GABBLER RECOMMENDS: ‘Three Stories You Absolutely Must Read to Learn About Automatons (And One You Definitely Shouldn’t)’ by Micaiah Johnson

Like any totally-normal-not-at-all-obsessed person, I spend a lot of time thinking about automatons.

Mostly, I shake my fist at the sky like an old man complaining that kids these days only like their sleek, human-passing, electric robots and no one cares about the wind, fire, water, and clockwork powered beings that preceded them. Is MonkBot not sexy? With that sweet, sweet segmented mouth action?

Automatons are usually thought of as no different from golems, living dolls, or patchwork girls. Just another category of animated being: nifty, sure, but so what? But automatons are, and have always been, important. And for two thousand years we knew that.

In the arc of human invention, automatons predate paper. That means before we thought “sure would be nice to write things in a convenient and portable manner” we thought “sure would be nice to have an inhuman creation in our shape that moves.” Then we immediately looked at this thing we’d made and instead of believing we’d become gods, we thought we’d created them. In ancient Rome and Egypt, as well as during the medieval period, automatons were representations of the divine. Even after they shifted into the realm of entertainment, automatons were singular wonders, art that brought joy to the viewer.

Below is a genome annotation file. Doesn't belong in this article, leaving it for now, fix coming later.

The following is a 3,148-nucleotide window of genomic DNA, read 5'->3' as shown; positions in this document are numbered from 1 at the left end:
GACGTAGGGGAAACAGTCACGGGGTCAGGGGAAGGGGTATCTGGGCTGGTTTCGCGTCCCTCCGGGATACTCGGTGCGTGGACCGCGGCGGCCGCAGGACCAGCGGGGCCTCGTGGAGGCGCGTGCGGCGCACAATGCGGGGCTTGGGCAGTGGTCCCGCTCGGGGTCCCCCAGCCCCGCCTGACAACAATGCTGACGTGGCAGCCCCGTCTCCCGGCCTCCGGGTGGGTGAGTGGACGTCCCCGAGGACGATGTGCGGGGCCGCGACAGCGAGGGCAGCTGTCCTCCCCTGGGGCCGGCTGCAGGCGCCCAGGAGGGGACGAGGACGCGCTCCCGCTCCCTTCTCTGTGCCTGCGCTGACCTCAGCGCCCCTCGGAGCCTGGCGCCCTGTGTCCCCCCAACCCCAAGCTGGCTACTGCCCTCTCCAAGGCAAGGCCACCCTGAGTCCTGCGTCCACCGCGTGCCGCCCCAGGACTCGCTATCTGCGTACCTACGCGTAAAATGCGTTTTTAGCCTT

By remembering automatons we remember how the prioritization of art can become bulldozed by wants of industry, the miraculous giving way to the profitable. These creations are still essential to study, because when humans create in their own image they also create a tangible snapshot of the values and visions of the world at that moment. Sometimes, that image is of religious devotion. Sometimes, it’s an image of intellectual curiosity and wonder. But sometimes they are darker, cautionary tales exposing how power operates against the powerless.

[Via]

Add an annotation:

Please log in using one of these methods to post your comment:

WordPress.com Logo

You are commenting using your WordPress.com account. Log Out /  Change )

Google photo

You are commenting using your Google account. Log Out /  Change )

Twitter picture

You are commenting using your Twitter account. Log Out /  Change )

Facebook photo

You are commenting using your Facebook account. Log Out /  Change )

Connecting to %s

This site uses Akismet to reduce spam. Learn how your comment data is processed.